Panel calling for a new province-wide pension plan administered by an independent agency
Halifax (23 October 2008) – A Pensions Review Panel in Nova Scotia is recommending that pension plans be made available to more people in the province. In its interim report released on October 17, the panel is calling for a new province-wide pension plan that an independent agency would administer.
The panel recognizes the need for a province-wide plan for some public or private employers “due to the complexity, risk and legal obligations that confront plan sponsors”. It is recommending the establishment of a Defined Contribution plan with an adjustable contribution open to employers of any size in the province who wish to participate.
The Panel chairperson, Bill Black, said that one of the key benefits of the proposed pension plan would be that employees would remain in the plan when they changed jobs if their various employers were also involved in it.
“We’re very concerned about the number of people that are or are not participating in pensions,” Mr. Black stated. He noted a declining number of employers who are willing to offer pensions, and the panel couldn’t find any examples of new defined benefit plans in the past 10 years.
According to the Superintendent of Pensions’ most recent annual report, only about one-third of the province’s workforce belonged to a pension plan in 2006. This is slightly below the national percentage of workers covered by a workplace pension plan at 38%.
The review panel is conducting the first comprehensive review of the provincial Pension Benefits Act in 10 years. The act covers all workplace pension plans except for legislated public service pension plans for government employees, teachers, judges, MLAs, former Sydney Steel Corp. employees and plans covering workers under federal jurisdiction.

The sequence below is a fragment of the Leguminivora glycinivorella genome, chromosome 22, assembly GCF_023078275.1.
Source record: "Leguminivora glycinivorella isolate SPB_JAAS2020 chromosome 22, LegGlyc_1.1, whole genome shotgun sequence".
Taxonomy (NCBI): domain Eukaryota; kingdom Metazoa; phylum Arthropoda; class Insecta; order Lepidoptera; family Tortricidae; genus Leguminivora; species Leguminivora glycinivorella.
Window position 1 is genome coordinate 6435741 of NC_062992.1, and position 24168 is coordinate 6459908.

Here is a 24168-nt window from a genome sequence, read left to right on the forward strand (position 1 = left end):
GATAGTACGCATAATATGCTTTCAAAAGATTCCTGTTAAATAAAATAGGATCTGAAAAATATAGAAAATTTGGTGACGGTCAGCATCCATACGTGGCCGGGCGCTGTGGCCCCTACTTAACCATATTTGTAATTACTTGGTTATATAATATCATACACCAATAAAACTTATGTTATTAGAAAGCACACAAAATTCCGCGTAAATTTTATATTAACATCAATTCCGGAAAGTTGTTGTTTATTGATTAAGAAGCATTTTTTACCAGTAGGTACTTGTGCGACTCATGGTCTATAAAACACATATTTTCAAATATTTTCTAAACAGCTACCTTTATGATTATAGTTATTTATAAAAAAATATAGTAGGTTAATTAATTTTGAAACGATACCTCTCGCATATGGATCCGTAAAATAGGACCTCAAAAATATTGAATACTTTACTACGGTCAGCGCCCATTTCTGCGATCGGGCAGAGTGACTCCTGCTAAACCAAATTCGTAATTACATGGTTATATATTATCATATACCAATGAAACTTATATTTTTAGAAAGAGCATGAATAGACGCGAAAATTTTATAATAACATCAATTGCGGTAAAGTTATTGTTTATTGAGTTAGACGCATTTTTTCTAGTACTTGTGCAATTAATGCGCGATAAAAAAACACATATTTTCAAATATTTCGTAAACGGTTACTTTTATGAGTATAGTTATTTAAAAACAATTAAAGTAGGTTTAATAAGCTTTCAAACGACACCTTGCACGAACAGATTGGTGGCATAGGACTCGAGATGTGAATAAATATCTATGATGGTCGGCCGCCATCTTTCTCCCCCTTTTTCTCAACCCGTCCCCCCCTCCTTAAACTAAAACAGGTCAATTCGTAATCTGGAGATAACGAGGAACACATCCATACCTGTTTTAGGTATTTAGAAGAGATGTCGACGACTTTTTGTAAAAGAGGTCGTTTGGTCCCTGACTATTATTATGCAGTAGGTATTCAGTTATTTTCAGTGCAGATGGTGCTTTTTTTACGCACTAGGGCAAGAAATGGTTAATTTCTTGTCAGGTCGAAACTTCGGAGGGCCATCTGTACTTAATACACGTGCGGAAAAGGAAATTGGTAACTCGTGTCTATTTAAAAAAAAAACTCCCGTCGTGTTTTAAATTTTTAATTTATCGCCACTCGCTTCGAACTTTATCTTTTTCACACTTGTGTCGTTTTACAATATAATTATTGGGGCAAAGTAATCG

The panel is comprised of Bill Black, former president and chief executive officer of Maritime Life; labour lawyer Ron Pink; and Dick Crawford, former president of the Canadian Institute of Actuaries. It produced its interim report in response to the 51 written submissions it received from various groups.
The interim report also recommends that employees get more information about the health of their pension plans and greater access to contributions in DC plans, and that employers be allowed to make decisions on classes of employees, subject to collective bargaining agreements.
It is recommending partial windups be eliminated from the legislation altogether. “The legislation should indicate that upon termination, whether one individual or a group, the employee(s) should be able to take the commuted value with him/her,” says the report. “If the withdrawal occurs while the plan is in deficit, the sponsor will be responsible for making up the deficit that was associated with the departing employee(s).”
The report recommends that legislation should permit phased retirement, and should not prevent the accumulation of new benefits while receiving a pension from the same employer. “This means that members could continue working at the same or a different job with their employer and accrue additional benefits while receiving part or their entire pension,” says the panel, adding that there would be appropriate actuarial adjustments where needed to recognize the receipt of deferred and additional pension benefits.
There are also recommendations on funding, including extending the time allowed to fund pension deficits to eight years from five.
The Review Panel is accepting comments on its interim report until November 14 and a final report is expected to be completed by early December.
Alberta and British Columbia are jointly reviewing their pension rules, and Ontario established a Pensions Commission a couple of years ago which will likely provide its report to government by year’s end.